Hope Star from Hope, Arkansas on February 23, 1942 · Page 4
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Hope Star from Hope, Arkansas · Page 4

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Hope, Arkansas
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Monday, February 23, 1942
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Page 4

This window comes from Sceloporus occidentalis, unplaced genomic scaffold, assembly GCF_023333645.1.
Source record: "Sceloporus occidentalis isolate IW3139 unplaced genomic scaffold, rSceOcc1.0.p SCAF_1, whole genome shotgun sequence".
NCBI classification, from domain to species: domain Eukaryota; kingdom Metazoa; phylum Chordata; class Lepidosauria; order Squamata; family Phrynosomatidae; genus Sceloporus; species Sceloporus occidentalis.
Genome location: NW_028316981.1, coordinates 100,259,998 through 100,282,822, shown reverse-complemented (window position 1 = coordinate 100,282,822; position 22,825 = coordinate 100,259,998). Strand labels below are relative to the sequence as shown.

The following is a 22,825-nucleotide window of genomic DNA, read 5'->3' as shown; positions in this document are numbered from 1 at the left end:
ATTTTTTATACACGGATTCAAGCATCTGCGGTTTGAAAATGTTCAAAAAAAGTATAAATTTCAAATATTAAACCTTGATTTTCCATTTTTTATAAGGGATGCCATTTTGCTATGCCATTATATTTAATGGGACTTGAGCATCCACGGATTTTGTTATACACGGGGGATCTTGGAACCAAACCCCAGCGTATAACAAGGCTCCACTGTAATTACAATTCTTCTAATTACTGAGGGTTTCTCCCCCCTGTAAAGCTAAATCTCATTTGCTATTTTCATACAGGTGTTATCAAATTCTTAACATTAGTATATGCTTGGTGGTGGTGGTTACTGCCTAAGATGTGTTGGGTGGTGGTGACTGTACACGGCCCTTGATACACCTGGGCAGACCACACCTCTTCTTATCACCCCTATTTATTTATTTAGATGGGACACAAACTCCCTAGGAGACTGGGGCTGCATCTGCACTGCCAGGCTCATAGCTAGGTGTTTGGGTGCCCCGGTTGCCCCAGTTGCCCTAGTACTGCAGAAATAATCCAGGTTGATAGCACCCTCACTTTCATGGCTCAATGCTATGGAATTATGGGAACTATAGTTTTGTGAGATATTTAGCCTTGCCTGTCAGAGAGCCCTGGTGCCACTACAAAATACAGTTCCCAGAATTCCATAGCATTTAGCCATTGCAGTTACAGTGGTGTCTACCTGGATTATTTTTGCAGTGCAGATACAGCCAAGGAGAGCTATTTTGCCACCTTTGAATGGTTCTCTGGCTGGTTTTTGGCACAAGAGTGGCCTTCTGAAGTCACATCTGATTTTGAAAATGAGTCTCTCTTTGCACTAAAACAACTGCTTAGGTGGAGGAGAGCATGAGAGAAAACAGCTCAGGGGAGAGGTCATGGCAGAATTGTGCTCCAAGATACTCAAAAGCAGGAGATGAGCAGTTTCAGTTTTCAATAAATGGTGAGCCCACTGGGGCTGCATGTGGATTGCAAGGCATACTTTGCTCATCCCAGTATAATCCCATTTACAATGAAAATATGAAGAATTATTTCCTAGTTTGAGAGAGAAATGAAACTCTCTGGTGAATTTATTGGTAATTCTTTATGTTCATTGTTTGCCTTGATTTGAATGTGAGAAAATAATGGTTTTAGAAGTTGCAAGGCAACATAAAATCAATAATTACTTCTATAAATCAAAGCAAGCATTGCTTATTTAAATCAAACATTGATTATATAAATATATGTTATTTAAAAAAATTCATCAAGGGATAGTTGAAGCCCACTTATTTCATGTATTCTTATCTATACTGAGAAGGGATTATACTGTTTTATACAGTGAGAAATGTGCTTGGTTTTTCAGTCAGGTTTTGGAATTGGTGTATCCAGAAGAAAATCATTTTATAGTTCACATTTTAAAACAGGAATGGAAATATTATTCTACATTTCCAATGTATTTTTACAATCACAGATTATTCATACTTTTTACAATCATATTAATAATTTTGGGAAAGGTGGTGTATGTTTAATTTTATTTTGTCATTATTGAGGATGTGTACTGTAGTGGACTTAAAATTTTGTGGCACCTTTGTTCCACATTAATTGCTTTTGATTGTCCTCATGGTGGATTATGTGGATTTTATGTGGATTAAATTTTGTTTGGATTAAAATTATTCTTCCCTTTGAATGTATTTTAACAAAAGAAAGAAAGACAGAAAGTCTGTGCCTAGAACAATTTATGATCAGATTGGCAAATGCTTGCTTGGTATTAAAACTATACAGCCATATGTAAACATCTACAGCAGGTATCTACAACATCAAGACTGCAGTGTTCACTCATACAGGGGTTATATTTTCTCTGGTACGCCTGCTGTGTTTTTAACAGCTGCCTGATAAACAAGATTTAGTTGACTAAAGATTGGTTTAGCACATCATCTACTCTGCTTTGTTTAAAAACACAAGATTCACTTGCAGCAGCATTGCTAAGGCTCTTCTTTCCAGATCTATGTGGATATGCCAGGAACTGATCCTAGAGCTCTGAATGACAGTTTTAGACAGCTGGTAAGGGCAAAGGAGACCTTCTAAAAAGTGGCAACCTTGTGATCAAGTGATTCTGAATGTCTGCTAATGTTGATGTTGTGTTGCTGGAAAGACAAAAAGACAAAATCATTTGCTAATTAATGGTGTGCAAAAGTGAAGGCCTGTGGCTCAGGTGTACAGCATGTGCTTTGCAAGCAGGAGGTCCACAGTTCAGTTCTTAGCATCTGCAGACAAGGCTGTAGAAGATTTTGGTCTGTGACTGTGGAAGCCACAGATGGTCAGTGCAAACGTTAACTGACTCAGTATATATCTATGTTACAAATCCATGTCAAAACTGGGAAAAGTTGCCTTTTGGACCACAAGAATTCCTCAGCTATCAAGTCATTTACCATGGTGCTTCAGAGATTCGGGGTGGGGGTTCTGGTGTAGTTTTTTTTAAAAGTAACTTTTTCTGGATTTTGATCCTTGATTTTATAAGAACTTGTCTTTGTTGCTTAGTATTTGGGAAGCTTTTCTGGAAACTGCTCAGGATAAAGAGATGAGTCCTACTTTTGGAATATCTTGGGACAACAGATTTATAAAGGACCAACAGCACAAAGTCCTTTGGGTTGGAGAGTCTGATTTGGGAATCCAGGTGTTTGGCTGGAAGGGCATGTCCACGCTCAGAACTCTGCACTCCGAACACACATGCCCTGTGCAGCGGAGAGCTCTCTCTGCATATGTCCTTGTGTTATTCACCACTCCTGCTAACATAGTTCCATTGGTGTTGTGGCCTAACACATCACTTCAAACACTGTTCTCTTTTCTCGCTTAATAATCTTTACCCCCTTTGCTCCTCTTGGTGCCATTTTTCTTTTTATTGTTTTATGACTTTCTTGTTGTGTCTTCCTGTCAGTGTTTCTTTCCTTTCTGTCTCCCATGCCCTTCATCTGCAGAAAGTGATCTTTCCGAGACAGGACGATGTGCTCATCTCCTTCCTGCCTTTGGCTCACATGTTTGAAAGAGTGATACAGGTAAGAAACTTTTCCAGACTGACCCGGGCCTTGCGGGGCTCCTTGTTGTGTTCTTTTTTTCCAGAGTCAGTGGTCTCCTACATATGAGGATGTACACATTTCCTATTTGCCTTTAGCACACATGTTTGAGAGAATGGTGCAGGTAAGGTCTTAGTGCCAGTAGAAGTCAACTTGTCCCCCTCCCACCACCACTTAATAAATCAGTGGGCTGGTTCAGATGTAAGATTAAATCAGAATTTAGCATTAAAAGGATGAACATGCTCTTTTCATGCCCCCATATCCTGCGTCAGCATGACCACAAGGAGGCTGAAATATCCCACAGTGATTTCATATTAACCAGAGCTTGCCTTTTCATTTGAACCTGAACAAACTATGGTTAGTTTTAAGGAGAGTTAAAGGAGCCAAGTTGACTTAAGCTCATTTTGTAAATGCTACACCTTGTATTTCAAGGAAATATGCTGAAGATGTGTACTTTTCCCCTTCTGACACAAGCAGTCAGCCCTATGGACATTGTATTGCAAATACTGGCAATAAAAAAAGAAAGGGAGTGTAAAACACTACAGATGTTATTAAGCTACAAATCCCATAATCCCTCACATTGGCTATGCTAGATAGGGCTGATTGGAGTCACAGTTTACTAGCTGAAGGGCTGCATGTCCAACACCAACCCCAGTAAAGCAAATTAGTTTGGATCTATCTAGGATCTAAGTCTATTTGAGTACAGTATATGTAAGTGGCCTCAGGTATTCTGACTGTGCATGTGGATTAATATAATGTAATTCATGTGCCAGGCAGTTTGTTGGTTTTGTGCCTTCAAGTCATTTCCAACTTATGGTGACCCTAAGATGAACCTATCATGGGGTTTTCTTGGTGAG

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HOPE STAR, HOPE, ARKANSAS Bag™'*•'>" £ « ' lie Amounts ii*»',«•»> giformers Are Advised to Save Every Piece for Defense year farmers throw away s, enough baling wire to build three ppghty battleships or 3,000 medium Ifahks, says Oliver L. Adams, county SKfii other words, he says, much of 100,000 tons of 14- and 15-gauge used on the nation's farms each for baling straw and forage |pSir<>ps is allowed to rust away in a fscrap heap after removal from the '' . a little care, reports Earle K. fltj'Kambo of the University of Arkansas piCallege of Agriculture, much of this jjj&nre could be used a second time, not |!6nly for baling economy, but as an j|linportant conservation measure and f «S ; ? direct contribution to -the national v 'effort. He adds that farmers find a situation in which new ig .wire cannot be obtained. t|j|;Tb.e extension agricultural engineer ^suggests that baling wire be removed by untying the knot or by the wire as close to the knot j|as;possible, so that it may be used : again. The full length pieces •. be used again for tying regu- bales, Rambo says, or the shorter may be used again for making r, lighter weight bales. wire hung over a fence or in a heap outside the machine psBed may rust and become unfit for ^-Rusting can be prevented-by _ each tie with an oil rag and ^Storing hi a dry place. says there is still another why livestock farmers will to use care in opening baled hay. llJljVhen the wire is broken or cut, short |£l>ieces may fall into the hay and be jgJjfsWallowed by the livestock. Veteri- |p>s;narians say that many fine cattle, and tg<gather livestock, as well, are killed Ijjeyery year by pieces of baling wire pierce vital internal organs. Lemley Hears V J • • I /% I Municipal Court Monday, February 23,1942 State Cases Jg^on Docket are •. Postponed Week If|The following cases were heard by JB||?Uclge W. K. Lemley in the weekly g|muhicipal "court session at the Hope ipicity hall Monday morning: IMCity Docket j^pTorh Cox, petit larceny, plea of ^Ipilty, fined ?25 and 1 day in jail. |f Elmer Huff, petit larceny, plea of " "'f, fined $25 and 1 day in jail. Hey Bolls, speeding, forfeited $5 .bond. E. Fincher, operating a car with iad light, forfeited ?1 cash bond. ||f Richard M. Thompson, double park- PJijji, forfeited $1 cash bond. jfKJi'.'R. Simmons, driving a car while r the influence of intoxicating r, forfeited $100 cash bond. ! following defendant entered a lilplea of guilty on a charge of drunk- ||Sepr»ess and were assessed a fine of $10. Ifcff J- Hamilton, Pete Moran, Fred Y. Ifpyates, J. H.'Butker, Mose Simpson. •jfe-iMn.-.. foliiwing forfeited a cash bond on a charge of drunkenness: Mullins, Edna Morris, L. Mc- j, Dickson Beasley, H. Britt, T. is, W. J. Strudley, Vernon Bos- O. C. Milos, Curtis Knox, Pug en, Willie Marshall, G. Poindex- !|er, R. C. Brantley, Jess Atkins, "•"•""llie Marshall, disturbing the s, forfeited $10 cash bond. g Golsten, disturbing the peace, l^fprfeited $10 cash bond. |f|v(No State Court on account of De- SBWriy Prosecuting Attorney Albert pgiFaves was out of city. Mr. Graves ||fe'- attending the bedside of Mr. R. . Briant who is ill in a hospital ;San Antonio, Texas. of the most famous stories g war, "What Price Glory," written by a former Marine captain, Laurence Staliings. MCIAL BUMPS p?'<Wackhea«ls, due to external irritation). *"— dearine-up help of the antiseptic on jn Black and White Ointment. For removing grimy facial dirt, enjoy } Blgick and White Skin Soap daily. IKsiv-". .' RADIOS - BATTERIES BICYCLES and AUTOMOTIVE SUPPLIES BOB ELMORE'S AUTO SUPPLY Bob Elmore, Owner ^^ m ^^^^^^^^^^^^^ w *^^^^^^^^^ H ^^^^ n ^ v ^^*^^ M ^^^^^^^^^^^^^^^HOT^HI^^M^^^^B^^M^^MM^^M>iMBHHM^HMm^^^^^^^MnMHMMHMIMHHMHIHHHHHHHHIMIH^ BAT A AN I A New and Glorious Page for American Histories •Boguio LUZON , WNIHWU, , CorragUor" $W# China Sea ^-Antimonon ISLAND OF LUZON WITHDRAWAL to Bataan followed thJs pattern. MacArthur, pressed by Jap landings on Luzon, retired to peninsula and Corregidor. \ Mjf <^ ^i**? ;lt /Mo BATAAN / BA<5A< Mololoi Jon. 10 Abueay IANILA ^>mt Monih Boy tin* CAYITE m ! CORRIGI&OR Ff. South China Sea K* frank $ 'Naic . • Tcrnafc Scale of Miles 10 20 JoljonJ SlBJOJIOM^ 1 BORNEO ^rc |jop Boscil BARRIER of Jap bases and seized areas ringing Bataan has kept aid from reaching Philippines' "doomed but undaunted" defenders. t U. S. TORPEDO boats made two daring dashes into Subic Bay to sink Jap supply vessels, hit another enemy ship in Manila Bay raid. ON BATAAN PENINSULA, a mountainous, jungled region half the size of Rhode Island, Gen. Douglas MacArthur has commanded American and Filipino troops in a stand rivaling any battle.in U. S. history for intensity and heroism. MacArthur's men have stood off land, sea and air assaults ) with continued tenacity, slowly retiring toward the rocky fortress of Corregidor Island, supply and communications base protecting their rear. GUNS «f Corregidor and other U. S. forts dueled with Jap artillery across Manila Bay near Ternate, blasted barges lined up for invasion. DEATH IN. THE NIGHT came to barsreloads of Jap invaders in one of Bataan's historic encounters, MacArthur's "air force"—a solitary P-40 pursuit plane- sighted approaching barges off the west coast one night and flashed a warning. American artillery and bombs from the plane smashed and fired the barges, stopped them all short of shore. In the morning there were dead Jap soldiers and smoking ruins of barges on the beach. "A BRAVE LOT, not afraid of death," one chronicler called the men with MacArthur. Pressed by 200,000 Japs, they have battled blitz in the jungles of Bataan with the strategy of American frontiersmen. When the enemy charged with planes, tanks, t r o o p s, U. S. forces have retired to prepared shelters in the mountain forests, only to emerge, make a stand, then counter-attack and drive the wearying foe back.. Anti-aircraft units have bagged many a Jap plane, asked for more; accurate artillery fire has blasted out enemy positions before the attackers:could get moving; and plucky Americans and Filipinos still asked to go on the offensive after two months of pounding. Prescott News By HELEN HESTERLY Telephone 163 Benjamin Gulp Chapter, 0. A. R. C/Mrs. Horace McKenzie, Mrs. Carl Celebrates Washington's Birthday First spring flowers, daffodils, violets, and japonica, decorated the Allen Gee home Saturday afternoon, Feb. 21, when the Benjamin Gulp Chapter, D. A. R. celebrated Washington's Birthday with a Silver Tea, The proceeds donated will be given to the Red Cross. Mrs. J. Alvin Cole, Regent, led the ritual and the Pledge of Allegiance to the Flag. The minutes of the January meeting were read by Mrs. Allen Gee, Secretary, and approved. Mrs. Cole reported that Mr. Carl Dalrymple, Conservation Chairman, had placed boxes in the schools and requested the pupils to bring used stamps. The dye is extracted from Ihe stamps and sold, the proceeds from the sales assist in supporting thq Crippled Childrens Hospital in London. Good Cilizenship Pilgram Chairmen, Mrs. Wells Hamby, reported lhat she had made the presentation of the award to the Chapter's Good Citizenship Pilgram, Miss Mary Elizabeth Hestcrly, at the Chapel program of the Senior Class in the high school auditorium. And lhat Miss Hesterly graciously thanked the Chapter for the honor and the gift. Mrs. J. B. Hesterly, Stale chairman of Junior Citizens Clubs announced six new clubs in the Primary and the Hickory Grove Schools. Delegates elected to the State Conference at Ft. Smith in March, were Dalrymple, and Mrs. Niobra Allen. Mrs. Cole appointed Miss Mary Elizabeth Heslerly as her page for the Conference. Sixty-lwo books collected in the Victory Book Drive have been sent in to the USO Center, Mrs. Charles Thomas, Nevada County USO chairman, announced. Miss Irene Hamby gave interesting histories of several American songs and their composers and requested the group to sing the first verse and Ihe chorus of each of the songs. "Star Spangled Banner," "Yankee Doodle," "America", "Dixie", and "America the Beautiful" were the songs given and sung. An entertaining quiz on "American History" was conducted by Mrs. J. B. Hesterly. Mrs. J. Alvi Cole and Mrs. Allen Gee presided over the silver service at the lace covered tea table that was centered with an arrangement of yellow daffodils. and then drew sleadily ahead. Eley of Prescoll with 18 points was high scorer. Bradley led Camden with 12. WHILE THEY LAST! BARGAINS FOR CASH ! Two New Gas "Ranges One used Bicycle. One Quick-Charger. One Air-Compressor. One used hot water Tank. Also miscellaneous items. WE ARE CLOSING OUT EASY-PAY TIRE STORE 209 Sojjrh Wolnyt St., Hope Miss Marcelene Atkins Named Band Sweetheart Friday night at Ihe conclusion of the play, "Funzapoppin," Miss Marcelene Atkins was named sweclheart of the Prc-scoll band. She was elected by popular votes being sold al a penny a piece. The money derived from the conlesl will be used on Ihe fund being raised lo buy uniforms for the Prescolt band. Mr. C. G. Murray, Secretary of the Chamber of Commerce, presented Miss Atkins with a lovely bouquet of yellow chrysan- thernun tied with royal blue ribbon, the band's colors. Miss Alkins is the daughter of Mr. and Mrs. Dallas Alkins. Other candidates were Wandalene Slagel, Jo Barber and Betty Babb. "Funzapoppin" was sponsored by Ihe Band Auxiliary for the benefil of uniforms for the band. The play was directed by Miss Berna Kelley. Prescott Curley Wolves Win Over Cumden 41-28 The Prescott Cm-ley Wolves defeated the Camden Panthers, 41-28, aj Camden Friday night. Camden led at Ihe first quarter 9 to 4, but Prescott held a 16 to 14 lead at the half Elected Editor of Arkansas Engineer Magazine Students of the University of Arkansas College of Engineering have elected Thomas Rea Logan editor of the Arkansas Engineer Monthly magazine of the college. He is junior at the Univcrsily and Ihe son of Mr. and Mrs. T. E. Logan of Prescott. Montgomery-Gray Mr. and Mrs. James Morris Montgomery of North Little Rock announced, Sunday, the marriage of Iheir only daughter, Dorothy Jane, lo Georgp Willam Gray Jr. son of Mrs. Olive Harlsell Gray and George William Gray Sr. of Little Rock. The wedding was solemnized Thursday, December 25, with the Rev. Calvin B. Waller officiating. Mr. and -Mrs. T, Martin Robertson of Pine Bluff and Mr. and Mrs. Nixon H. Ward of Little Rock attended the couple. The bride wore a rust woolen coslume suit, trimmed in mink, with matching fur hat and accessories of brown. Her flowers were orchids in a shoulder corsage. Immediately afte the ceremony Mr. and Mrs. Gray left for a wedding trip. They are at home at 117 North Cedar Street. Mrs. Gray is a graduate of North Little Rock High School and attended Little Rock Junior College. Mr. Gray is a graduate of Little Rock High School and attended Lillle Rock Junior College. He is now a supervisor al the Arkansas Ordnance Planl, Jacksonville. This wedding will be of unusual inlercsl lo friends in Prescoll, as Mrs. Gray has been a frcquenl visitor here. She is the grand daughter of Mr. and Mrs. O. H. Helbig of Prescott. Fighting Slows Up on Bataan MacArthur Reports Practically No Ground Activity WASHINGTON (/P)- The War Department reported Monday that fighting had died down in the Philippines on both Bataan Peninsula and in the duel between Manila Bay forts and Japanese shore batteries. A communique said there was practically no enemy air or ground activity in the past 24 hours on the Peninsula and that firing between harbor defenses and siege guns batteries had ceased. There was no explanation. Three weeks have lapsed since General Douglas MacArthur's outnumbered defending armies fought to a halt the latest full-scale enemy offensive. The communique said that on recommendation of MacArthur President Manuel Quezon of the Philippine Commonwealth had awarded distinguished Service Stars of the Philippines to Major Richard K. Sutherland, chief of staff and Brig. Gen. Richard J. Marshal, deputy chief of staff of MacArthur's forces. The decoration is the highest of the Commonweealth. Society Mrs. W. T. Hart, Mrs. Henry Moore and Mrs. Charles Thompkins shopped in Little Rock Saturday. Frank Tuberville returned Saturday from a business trip to Rockford, Michigan. Mr. ;md Mrs. Charles Water of Henderson State Teachers College, Arkadelphia were week-end guests of his parents, Mr. and Mrs. Owen Waters. Billy Derunan has been initialed in Theater Holdup Nets $4,500 Three Men Rob Malco Chain Sunday Night FT. SMITH -(/I 1 )— While hundred of movie goers watched a picture un aware of what was going on in the Joie Theater office three holdup men trussed up nine employes Sunday night, scooped up Saturday and Sunday's receipts from six theaters anc fled. Ollie Brownlce, manager, said there was about $-1,500 in the loot. All the theaters are in the Malco chain and the last of six cashiers had just arrived with the day's receipts. Just behind the lust to arrive three men entorud unmasked but carrying gun;;. They ordered the 0 employes to not hold up their hands. Witli rope (hey tied up all the employes except Brownlce, scooped up the cash from the dc.sk and forced the manager to open the safe. Then they looted the safe, trussed up Brownlee and fled. Leads All Missouri is the only state in the nation with two federal reserve banks within its borders. The banks are at St .Louis and Kansas City, the state's two largest cities. First Division of Defense Home Units Must- Form Protective Wing for Area The first division o£ volunteer activities In Civilian Defense thnt is first to function is the protective wing. The enrolled volunteers in tFils clnssifica- tion must be thoroughly trained and must bo available to act in emergencies. "Volunteer" is used herein as a person who gives service without enumeration. The protection division of the Civilian Defense Council includes the following volunteer worker group: Air Raid Warden; Auxiliary Police, Bomb Squads, Auxiliary Firemen, Fire Watchers, The Medical Corps, Rescue Squads, Nurses' Aides Corps, Staff Corps, Messengers, Drivers Corps, Emergency Food and Housing Corps, Decontamination Corps, Demolition and Clearance Crews, Road Repair Creks. To adequately staff this protection division there must be in the City of Hope, alone, 796 thoroughly trained volunteer citizens. To nc- hicve this goal approximately 3 or 4 times this number must be registered so thnt qualified volunteers can be selected and trained. So thnt nil citizens might thoroughly understand the functions of the volunteer group enumerated above the "Icmpstoad County Defense Council will release to the local press CJich day an explanation of one of the groups. Readers lire urged to snve .his scries of portrayals so that they can be a source of quick reference as to the training nnd expected functions of each enumerated division of the protective wing of the Hcmp- 'itcad County Defense Council. Today's release deals with the first group, the Air Raid Wardens. The remainder will follow each day in :hc order enumerated above. The Air Raid Warden is to many people the personal representative of Civilian Defense. He is not a policeman and does not have police powers, but ho usually functions as a iarl of the police force and with its help. An Air Raid Warden's post is organized to serve a unit of 500 people. It is accessible and plainly marked. Since at least one person is always on duty, four Air Raid Wardens arc usually assigned to each post. The Air Raid Warden's duties include: (1) Observing lighf.s showing during a blackout and warning occupants of the building; (2) directing persons in the street to shelter; (3) reporting to the control center any fallen bombs; (4) reporting fires to the control center and assisting in fighting incendiary bombs as soon as they fall; (5) detecting and reporting to the control center the presence if gas; (G) administering elementary first aid; (7) assisting victims in damaged buildings. The Air Raid Warden is chosen carefully. The position of Air Raid Warden may be filled cither by a man or woman, provided the person chosen is capable of performing the duties. One of the most important duties is to set an example of controlled activity and cool efficiency under all conditions. Training is given all Air Raid Wardens in gas and fire-bomb defense, first aid, and general organisation of airoid services. The stripes in the insignia of Air Raid Wardens signify "many duties." • • ^ -^— • Photo-Fireman Shoots Hot Pictures NASHVILLE, Tenn.-('/Pj-Pipcman James "Hot" Don-is of the Nashville Fire Department goes to a lot of fires in his off hours. These blazes he "shoots" with a cam era rather than with a fire hose, for "Hot" is the department's official photographer—when he isn't putting in his regular 12 hours as a member of Engine Company No. 7. Some ol his pictures are important parts of the prosecution's case in an arson trial. Floyd Smith Dies at Home on Hope Rt. 1 Floyd Smith, 32, Hemnstend resident, died at his home on Hope Route one early Monday morning. He is survived by his widow, nnd a small son, Jimmie and several brothers nnd sisters. Funenrl arrangements are incomplete, '•«•• Archid Corsages From Window Boxes CHICAGO - (/I') - Arthur Jnckson, veteran horticulturist of the Chicago Park District, rcporls several of his friends are growing orchids successfully in their own homes. Just fill an ordinary flower pot with Osmonda fiber or fern roots, he advises, and add a mature plant, which may be purchased for about J7.50. Place it in a glass enclosed box in a room always heated to more than 60 degrees and, if all goes well, you'll get from two to six flowers a season. Piles Pain Is A Danger Signal The McClcnry Clinic, E618 Elms Blvd., Excelsior Springs, Mo., is putting out tin up-to-the-minute, illustrated 122^-page book on Piles, Fistula, Stomach and Colon disorders, and associated ailments as shown in tho chart below. DUDLEY Flour & Feed Co. ON COTTON ROW Agents for International FERTILIZER | We recommend that you buy your fertilizer now. As the ingredients in fertilizer are used in the manufacture of munitions, shells and bombs. Price subject to change without notice. Marine Scout Organizer A U. S. Marine was the organizer of the first troop of Boy Scouts in Nicaragua. to Kappa Alpha, social fraternity, at the University of Arkansas. Mrs. Dolph Brewer is spending a few days in Pine Bluff. James Robert Fontaine ot Clarksville visited in Prescott Friday und Saturday. Mrs. Ernest Cox, Mrs. O. J. Stephenson, Misses Mary and Sara Stephenson spent Saturday in Texarkana. Calendar Wednesday Sunday School Council of the First Presbyterian Church will meet at the church. Subscribe to the Hope Star now, delivered at your home in Prescolt each afternoon. Mack Greyson, Tele- hone 307. Too Late to Classify For Rent THREE ROOM FURNISHED APART- ment north of Hope on Old 67, just oulsida city, limits. Also furnished rooms and cottages. Mrs. J. E. Schooley, Phone 38-F-ll. 23-Stc Healthy, nice-looking girli rtte that attention) Scrawny girU are icldora attractive. You can't put on curvet if you haven't the uppe- tite for proper foodi. VINOU with iU vitamin J31 and Iron encourage* appetite. Your druggiat hai ple«»- mi M KJ f± . •nt-taUing V1NOL. V I N U L John P. Cox Drug Co, You may now have n copy of this book by asking for it with a postcard or letter sent to the above address. No obligation so write today. —Adv. FINE WATCH AND JEWELRY REPAIR WATCH CRYSTALS 35c AU Work Guaranteed KAY'S WANT A PIANO? This Model $36$ cash or terms: $36.50 Down $19.31 Monthly. Drop us a card for Catalogs and full information. Quality makes by STEINWAY, HADDORFF. CABLE, WURLITZEH. 200 E. Broud Tcxarkana, Ark. Used Fianog, 175 up. Terms jff v ! I THREE ROOM UNFURNISHED Apartment and two furnished rooms for light housekeeping on SPG road in city limits. Mrs. J. E. Schooley, Phone 38-F-ll. 23-3tc For Sale HORSES & MULES. PART DOWN balance in fall. All sizes and ages. See Dorsey McRae, Jr., at McRae Implement Co. 23-Ktc OPPORTUNITY! Automobile and Tire Salesmen Attractive Agency Propositions Permanent and Profitable Employment Old Line Legal Reserve Life Insurance Company With Highest Rating JUST ENTERING ARKANSAS Special Policy Contracts Write or Wire Guaranty Income Life Insurance Company Baton Rouge, Louisiana G. A. FOSTER, President